how likely the binary variable (EL) decision is to take value 1 (non-ASEAN countries) as
opposed to value 0 (ASEAN countries). Similarly, a binary logistic regression model was
also used to determine the effect an increment of each independent variable (factors) on
how likely the binary variable (ET) decision is to take value 1 (late movers) as opposed to
value 0 (early mover). An assessment of the goodness-of-fit of the model using Hosmer and
Lemeshow test carried out earlier has determined the appropriateness of the model.
Table 8 and Table 9 known as the classification tables summarize the results with the
predictor variables in the EL and ET decision models respectively. Table 8 shows that the EL
decision model has correctly classified 90.6% of construction firms have chosen the non-
ASEAN countries, while 55.6% have chosen the ASEAN countries. As a result, in the overall
model, 82.9% of the sample population has been correctly classified.
Table 8: Classification Table with predictor variables for EL Decisiona
Observed Predicted
EL Percentage
Non-ASEAN ASEAN Correct
Step 1 EL Non-ASEAN 29 3 90.6
ASEAN 4 5 55.6
Overall Percentage 82.9
a. The cut value is .500
Similarly, as shown in Table 9, 95.8% of the construction firms were correctly classified in
the late mover group, while 78.65% in the early mover group. As a result, in the overall
model, 89.5% of the sample population has been correctly classified. Hence, both
classification tables have indicated that each model has predicted the correct category for
each case well.
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49
Table 9: Classification table with predictor variables for ET Decisiona
Variables in the Equation for EL Decision
The binary logistic regression was also performed to assess the impact of a number of
factors on the likelihood of the firms’ EL decision in international market. Table 10 known as
“variables in the equation” provides the information on the contribution or importance of each
independent variable (factors for EL decision) on the model. The Wald statistics (fourth
column) was also used to identify the independent variables that are good predictors. This
method of assessing the successive accuracy of a model is to evaluate its ability to correctly
predict the category for cases for which the outcome is known.
Table 10 shows a model contains five independent variables named as the firm, country,
market, project and management factors. The factors corresponding to the values under the
sixth column labeled Sig. which are less than 0.05 are the variables that contribute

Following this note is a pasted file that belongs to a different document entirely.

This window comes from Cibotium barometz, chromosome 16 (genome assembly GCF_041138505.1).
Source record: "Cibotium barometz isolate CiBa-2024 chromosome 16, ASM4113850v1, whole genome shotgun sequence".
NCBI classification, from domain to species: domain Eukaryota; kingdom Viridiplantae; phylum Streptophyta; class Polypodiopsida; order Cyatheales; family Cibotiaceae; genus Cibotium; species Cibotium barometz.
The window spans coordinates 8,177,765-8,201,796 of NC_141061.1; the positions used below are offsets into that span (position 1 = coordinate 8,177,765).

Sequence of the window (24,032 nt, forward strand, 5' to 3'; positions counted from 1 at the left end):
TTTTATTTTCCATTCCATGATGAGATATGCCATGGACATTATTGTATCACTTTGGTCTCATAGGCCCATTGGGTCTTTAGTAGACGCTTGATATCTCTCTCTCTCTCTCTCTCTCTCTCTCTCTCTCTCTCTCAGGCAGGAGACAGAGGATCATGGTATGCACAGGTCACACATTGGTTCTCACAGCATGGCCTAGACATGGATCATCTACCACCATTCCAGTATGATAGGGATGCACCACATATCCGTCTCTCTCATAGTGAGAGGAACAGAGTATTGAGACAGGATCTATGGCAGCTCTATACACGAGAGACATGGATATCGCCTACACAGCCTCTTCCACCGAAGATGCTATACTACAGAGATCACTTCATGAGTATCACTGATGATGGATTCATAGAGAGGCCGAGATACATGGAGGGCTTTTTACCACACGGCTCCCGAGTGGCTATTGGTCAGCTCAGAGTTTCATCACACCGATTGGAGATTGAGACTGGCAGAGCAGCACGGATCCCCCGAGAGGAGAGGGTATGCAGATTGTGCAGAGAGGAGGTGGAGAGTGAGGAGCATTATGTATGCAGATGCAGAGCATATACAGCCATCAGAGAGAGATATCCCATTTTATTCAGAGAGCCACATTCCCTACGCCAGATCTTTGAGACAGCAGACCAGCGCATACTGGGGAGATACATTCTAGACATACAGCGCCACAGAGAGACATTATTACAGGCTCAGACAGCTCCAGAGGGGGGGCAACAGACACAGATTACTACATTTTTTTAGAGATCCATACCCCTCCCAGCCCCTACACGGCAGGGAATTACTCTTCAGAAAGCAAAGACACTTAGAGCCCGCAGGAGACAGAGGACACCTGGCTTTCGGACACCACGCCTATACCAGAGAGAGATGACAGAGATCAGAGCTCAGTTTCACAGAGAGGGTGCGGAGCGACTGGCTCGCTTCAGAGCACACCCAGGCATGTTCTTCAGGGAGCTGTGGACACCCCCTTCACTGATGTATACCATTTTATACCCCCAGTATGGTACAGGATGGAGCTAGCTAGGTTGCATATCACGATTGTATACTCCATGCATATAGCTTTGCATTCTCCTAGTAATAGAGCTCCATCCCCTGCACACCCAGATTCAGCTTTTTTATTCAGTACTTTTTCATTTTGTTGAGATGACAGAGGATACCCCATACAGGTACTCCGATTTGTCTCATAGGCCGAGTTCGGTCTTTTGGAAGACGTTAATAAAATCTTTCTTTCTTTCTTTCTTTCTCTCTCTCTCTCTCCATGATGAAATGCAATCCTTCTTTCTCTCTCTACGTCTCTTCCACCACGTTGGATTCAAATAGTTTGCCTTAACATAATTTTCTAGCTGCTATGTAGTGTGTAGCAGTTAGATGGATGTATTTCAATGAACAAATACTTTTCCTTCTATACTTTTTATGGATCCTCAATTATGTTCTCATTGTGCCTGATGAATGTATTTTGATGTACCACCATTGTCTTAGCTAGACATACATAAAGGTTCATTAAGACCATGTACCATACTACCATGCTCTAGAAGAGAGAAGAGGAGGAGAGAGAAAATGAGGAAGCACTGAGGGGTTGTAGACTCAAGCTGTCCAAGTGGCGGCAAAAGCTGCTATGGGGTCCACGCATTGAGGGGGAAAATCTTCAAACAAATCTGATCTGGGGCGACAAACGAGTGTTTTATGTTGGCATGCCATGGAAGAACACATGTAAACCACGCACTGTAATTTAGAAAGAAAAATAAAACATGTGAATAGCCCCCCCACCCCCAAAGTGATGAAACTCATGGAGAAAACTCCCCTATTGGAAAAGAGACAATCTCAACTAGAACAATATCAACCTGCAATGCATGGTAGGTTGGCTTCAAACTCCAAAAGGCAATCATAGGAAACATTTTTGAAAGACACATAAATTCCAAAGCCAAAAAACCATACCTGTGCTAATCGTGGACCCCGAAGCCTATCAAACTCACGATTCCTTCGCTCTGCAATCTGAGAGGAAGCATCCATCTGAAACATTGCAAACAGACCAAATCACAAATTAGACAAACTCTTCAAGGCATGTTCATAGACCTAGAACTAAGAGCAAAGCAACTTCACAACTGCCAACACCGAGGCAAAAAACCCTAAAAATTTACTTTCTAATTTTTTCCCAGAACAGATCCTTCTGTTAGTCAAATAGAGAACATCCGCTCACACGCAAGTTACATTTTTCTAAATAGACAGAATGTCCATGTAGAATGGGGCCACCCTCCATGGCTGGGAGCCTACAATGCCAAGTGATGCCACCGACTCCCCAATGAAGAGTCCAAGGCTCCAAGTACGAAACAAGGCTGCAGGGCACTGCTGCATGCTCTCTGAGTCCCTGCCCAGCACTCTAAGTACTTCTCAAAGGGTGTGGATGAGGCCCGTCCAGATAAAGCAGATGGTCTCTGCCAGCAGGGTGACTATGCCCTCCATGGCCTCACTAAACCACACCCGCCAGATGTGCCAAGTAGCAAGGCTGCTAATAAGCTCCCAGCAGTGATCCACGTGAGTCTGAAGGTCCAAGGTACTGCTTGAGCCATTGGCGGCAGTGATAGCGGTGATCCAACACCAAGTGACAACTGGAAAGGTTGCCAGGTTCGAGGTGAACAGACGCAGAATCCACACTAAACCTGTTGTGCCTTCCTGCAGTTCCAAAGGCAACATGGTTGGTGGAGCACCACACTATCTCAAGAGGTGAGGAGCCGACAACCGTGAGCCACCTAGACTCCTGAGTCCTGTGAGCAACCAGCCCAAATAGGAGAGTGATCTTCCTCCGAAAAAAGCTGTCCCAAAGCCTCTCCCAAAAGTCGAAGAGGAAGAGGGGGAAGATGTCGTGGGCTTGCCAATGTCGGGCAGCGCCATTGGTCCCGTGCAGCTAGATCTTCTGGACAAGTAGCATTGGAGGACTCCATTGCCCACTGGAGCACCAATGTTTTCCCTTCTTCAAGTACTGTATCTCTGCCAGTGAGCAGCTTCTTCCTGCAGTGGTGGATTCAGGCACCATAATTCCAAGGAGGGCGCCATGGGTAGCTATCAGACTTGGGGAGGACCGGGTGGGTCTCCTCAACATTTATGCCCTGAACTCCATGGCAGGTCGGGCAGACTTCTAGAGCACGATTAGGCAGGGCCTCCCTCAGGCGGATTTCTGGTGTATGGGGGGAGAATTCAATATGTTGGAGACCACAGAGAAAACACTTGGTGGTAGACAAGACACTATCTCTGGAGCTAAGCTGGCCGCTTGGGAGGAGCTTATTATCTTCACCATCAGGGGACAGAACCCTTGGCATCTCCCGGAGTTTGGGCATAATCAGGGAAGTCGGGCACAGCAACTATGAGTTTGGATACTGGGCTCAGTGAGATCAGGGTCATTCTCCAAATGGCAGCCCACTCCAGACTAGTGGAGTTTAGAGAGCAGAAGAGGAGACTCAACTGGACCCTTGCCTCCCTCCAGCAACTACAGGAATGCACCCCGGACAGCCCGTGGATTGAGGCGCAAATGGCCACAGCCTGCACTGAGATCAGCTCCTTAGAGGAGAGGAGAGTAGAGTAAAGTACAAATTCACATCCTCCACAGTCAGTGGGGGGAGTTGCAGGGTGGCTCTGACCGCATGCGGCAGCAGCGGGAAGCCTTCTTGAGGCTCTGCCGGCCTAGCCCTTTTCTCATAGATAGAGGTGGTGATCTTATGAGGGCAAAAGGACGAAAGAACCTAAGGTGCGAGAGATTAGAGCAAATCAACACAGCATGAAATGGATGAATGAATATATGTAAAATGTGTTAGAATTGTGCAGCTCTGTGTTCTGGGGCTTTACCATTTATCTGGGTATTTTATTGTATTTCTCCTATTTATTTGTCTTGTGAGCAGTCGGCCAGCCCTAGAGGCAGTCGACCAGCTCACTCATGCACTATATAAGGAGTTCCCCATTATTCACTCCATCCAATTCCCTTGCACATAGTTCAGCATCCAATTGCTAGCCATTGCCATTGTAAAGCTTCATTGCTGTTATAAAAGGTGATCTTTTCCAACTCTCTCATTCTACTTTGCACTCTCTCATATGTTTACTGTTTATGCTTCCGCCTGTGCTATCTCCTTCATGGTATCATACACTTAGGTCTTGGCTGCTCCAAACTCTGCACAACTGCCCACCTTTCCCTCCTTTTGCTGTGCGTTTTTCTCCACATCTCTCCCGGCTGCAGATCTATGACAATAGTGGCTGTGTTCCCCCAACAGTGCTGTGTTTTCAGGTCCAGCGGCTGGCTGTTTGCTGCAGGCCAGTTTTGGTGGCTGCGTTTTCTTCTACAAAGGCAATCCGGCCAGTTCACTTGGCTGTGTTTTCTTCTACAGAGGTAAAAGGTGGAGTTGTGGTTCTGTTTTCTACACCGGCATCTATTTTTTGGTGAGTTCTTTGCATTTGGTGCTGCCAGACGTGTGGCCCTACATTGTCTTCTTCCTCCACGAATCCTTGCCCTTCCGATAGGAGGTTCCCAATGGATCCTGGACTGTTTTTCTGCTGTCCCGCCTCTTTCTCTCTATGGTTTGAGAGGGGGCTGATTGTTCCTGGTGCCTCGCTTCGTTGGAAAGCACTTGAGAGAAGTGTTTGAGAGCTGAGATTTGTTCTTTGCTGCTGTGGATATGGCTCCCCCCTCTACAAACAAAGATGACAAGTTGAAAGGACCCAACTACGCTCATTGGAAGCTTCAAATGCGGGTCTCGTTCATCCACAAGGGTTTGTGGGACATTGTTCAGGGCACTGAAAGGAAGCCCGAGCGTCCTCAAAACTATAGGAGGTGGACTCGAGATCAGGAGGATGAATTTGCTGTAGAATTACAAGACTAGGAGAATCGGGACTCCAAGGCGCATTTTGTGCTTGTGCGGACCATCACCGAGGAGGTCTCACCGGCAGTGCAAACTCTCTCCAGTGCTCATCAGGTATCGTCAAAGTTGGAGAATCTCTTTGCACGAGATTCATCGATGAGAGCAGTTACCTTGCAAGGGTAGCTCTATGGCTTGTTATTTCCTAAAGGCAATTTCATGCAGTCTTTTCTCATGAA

significantly to the predictive ability of the model. This suggests that the model was able to
distinguish between firms that chose to enter the ASEAN or Non-ASEAN countries.
However, the model shows only three (3) predictors namely; firm, country and market were
statistically significant, as shown earlier, where χ2(5) = 22.207, p < 0.001, with B values of -
3.177, -4.780 and 4.150 respectively. Hence, for the firms to choose either to enter the
ASEAN or non-ASEAN countries depends, among other factors, on the firm, country and
market factors that are needed to be established before stepping into the chosen foreign
market. While, the other two factors namely project and management with Sig. values of
0.073 and 0.224 did not influence the EL decision of the firms in international market
expansion.
Table 10: Variables in the Equation for EL Decision
Factors B S.E. Wald df Sig. Exp (B) 95% C.I.for
EXP(B)
Lower Upper
Step
1a
Firm -3.177 1.554 4.181 1 .041 0.042 .002 .877
Country -4.780 2.136 5.007 1 .025 0.008 .000 .552
Market 4.150 1.920 4.672 1 .031 63.404 1.472 2730.816
Project -2.550 1.422 3.214 1 .073 0.078 .005 1.269
Management 1.725 1.418 1.479 1 .224 5.611 .348 90.368
Constant 14.238 6.981 4.159 1 .041 1525167.612
a. Variable(s) entered on step 1: firm, country, market, project, management.
Observed Predicted
ET Percentage
Correct
Early Mover Late Mover
Step 1 ET Early Mover 11 3 78.6
Late Mover 1 23 95.8
Overall Percentage 89.5
a. The cut value is .500
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50
The other useful information in Table 10 is provided in the Exp (B) (seventh column). The B
values provided in the second column are the values that are used in an equation to
calculate the probability of a case falling into a specific category (independent variables
influencing EL decision). These values are the odds ratios (OR) for each of the independent
variables. The odds ratio represents ‘the change in odds of being in one of the categories of
outcome when the value of a predictor increases by one unit. It is shown as the strongest
predictor. Since each predictor is a continuous variable, “increase” is reported for value more
than 1 (decrease if less than 1) of the odds for each unit increase in the predictor variable.
Hence, based on the overall results, the strongest predictor is the country factor (B = -4.780,
p < 0.05), recording an odds ratio of 0.008. The odds ratio for this variable, however, as
.008, is a value less than 1. This indicates that a firm with less knowledge on the country
factors is 1 times less likely to choose the ASEAN countries as compared to those who have